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Joke's on George, The Paperback – September 1, 2001

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Editorial Reviews

From Publishers Weekly

When George Washington is invited to his friend Charles Wilson Peale's natural history museum, he falls for a sophisticated practical joke (involving trompe l'oeil). "Though humorous, the author's exclamatory style is sometimes strained," said PW. Ages 6-8.

Copyright 2001 Cahners Business Information, Inc.

From Booklist

Ages 6-9. From the eighteenth-century journals of Rembrandt Peale comes an incident concerning Peale's father, Charles Willson Peale, and President Washington. The elder Peale was a portrait artist, an inventor, and the curator of his own natural history museum in Philadelphia. Visiting the museum, President Washington caught sight of two of the artist's sons ascending a back staircase and greeted them. When they failed to reply or even to move, he realized to his amazement that he had been fooled by a trompe l'oeil painting mounted in a door frame. Faintly echoing cubism as well as naive American art, Osborn's paintings have an inviting look that suits the tone of the text. Fresh and funny, the book shows Washington in a new light: as a man who could enjoy a joke, even one on himself. Although the tone of the writing is rather erudite for the usual picture-book audience, elementary-school teachers may want to read this aloud for Presidents' Day. Carolyn Phelan --This text refers to an out of print or unavailable edition of this title.

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Product Details

  • Age Range: 4 and up
  • Grade Level: Preschool and up
  • Lexile Measure: 740L (What's this?)
  • Paperback: 32 pages
  • Publisher: Boyds Mills Press (September 1, 2001)
  • Language: English
  • ISBN-10: 1563979705
  • ISBN-13: 978-1563979705
  • Product Dimensions: 8.7 x 10.7 x 0.3 inches
  • Shipping Weight: 5.6 ounces
  • Amazon Best Sellers Rank: #3,124,874 in Books (See Top 100 in Books)

More About the Author

I love books! This love affair began when I was small. My grandmother who raised me would read to me every day: fairy tales, comic books, and wonderful picture books like Caps for Sale and Mike Mulligan and His Steam Shovel. I soon discovered that books were the world's best teachers and entertainers. So, naturally, I grew up wanting to spend my life working with books.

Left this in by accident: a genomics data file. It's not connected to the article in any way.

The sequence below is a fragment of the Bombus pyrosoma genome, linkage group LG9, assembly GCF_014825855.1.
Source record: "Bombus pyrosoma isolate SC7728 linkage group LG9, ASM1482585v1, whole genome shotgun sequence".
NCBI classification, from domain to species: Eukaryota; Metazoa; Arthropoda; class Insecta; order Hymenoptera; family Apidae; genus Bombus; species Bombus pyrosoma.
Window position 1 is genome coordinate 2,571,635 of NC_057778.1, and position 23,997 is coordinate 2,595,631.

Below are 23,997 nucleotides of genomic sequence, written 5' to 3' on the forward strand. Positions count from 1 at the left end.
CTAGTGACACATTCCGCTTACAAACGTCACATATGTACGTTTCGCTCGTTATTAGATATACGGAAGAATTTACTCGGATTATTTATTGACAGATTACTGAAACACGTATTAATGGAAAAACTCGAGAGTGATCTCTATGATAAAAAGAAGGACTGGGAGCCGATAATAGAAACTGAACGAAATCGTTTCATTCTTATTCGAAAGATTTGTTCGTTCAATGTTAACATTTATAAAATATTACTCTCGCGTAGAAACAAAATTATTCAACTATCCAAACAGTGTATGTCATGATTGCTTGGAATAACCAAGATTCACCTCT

When it came time to pick a profession, I decided to study law (which doesn't involve the kind of books I like). I was well into my university course work to prepare me for law school when something happened that changed my plans. At the time, I was working for an automobile dealer in Salt Lake City, Utah, and the service manager asked me to deliver a car to a customer at a nearby elementary school. The second I walked through the school doors, I was flooded with the strangest feelings. I remembered my favorite books and my magical childhood years. The next day I changed my major to education. Since then, I've completed several degrees, all of them relating to reading, children's literature, and teaching.

As with many avid readers, I harbored, since childhood, the wish to create my own stories. I wrote off and on when I was young, and then tried my first novel during my middle twenties (it was rejected by twenty or thirty publishers). Then for a number of years, instead of creating stories I channeled my writing efforts into professional educational books and journal articles. All the while, my desire to write books for young readers stayed strong. In the early 1990s, I found my way back to writing stories. My first effort was the manuscript for the picture book Chinook!, which was accepted on my third submission attempt by Tambourine Books (William Morrow).

Because I teach children's literature courses at a university, people sometimes ask if my teaching helps me to be a better writer. After all, I teach my students about children's books, what makes some books "better" than others, and I have, as a part of my professional endeavors, critiqued books for review journals. Therefore, I should know what makes for good writing and what doesn't. However, when I began writing my own books I discovered critiquing someone else's work is an entirely different process than creating your own stories. Perhaps I was simply too close to my own work, which made applying what I thought I knew about quality literature difficult. In any case, I had a lot to learn (and the learning has just begun!) about the creative process. I guess writers are born perhaps more than they are made. (I feel the same way about teachers.) So, part of the challenge has been to find and cultivate any spark of literary creativity with which I might have been blessed.

For more about Michael O. Tunnell, see the following sources:

Something About the Author, volume 103. Edited by Alan Hedblad. The Gale Group, 1999, pp. 168-173.

The Eighth Book of Junior Authors and Illustrators. Edited by Connie Rockman. H.W. Wilson, 2000, pp. 529-533.

Something About the Author, volume 157. The Gale Group, 2005, pp. 247-252


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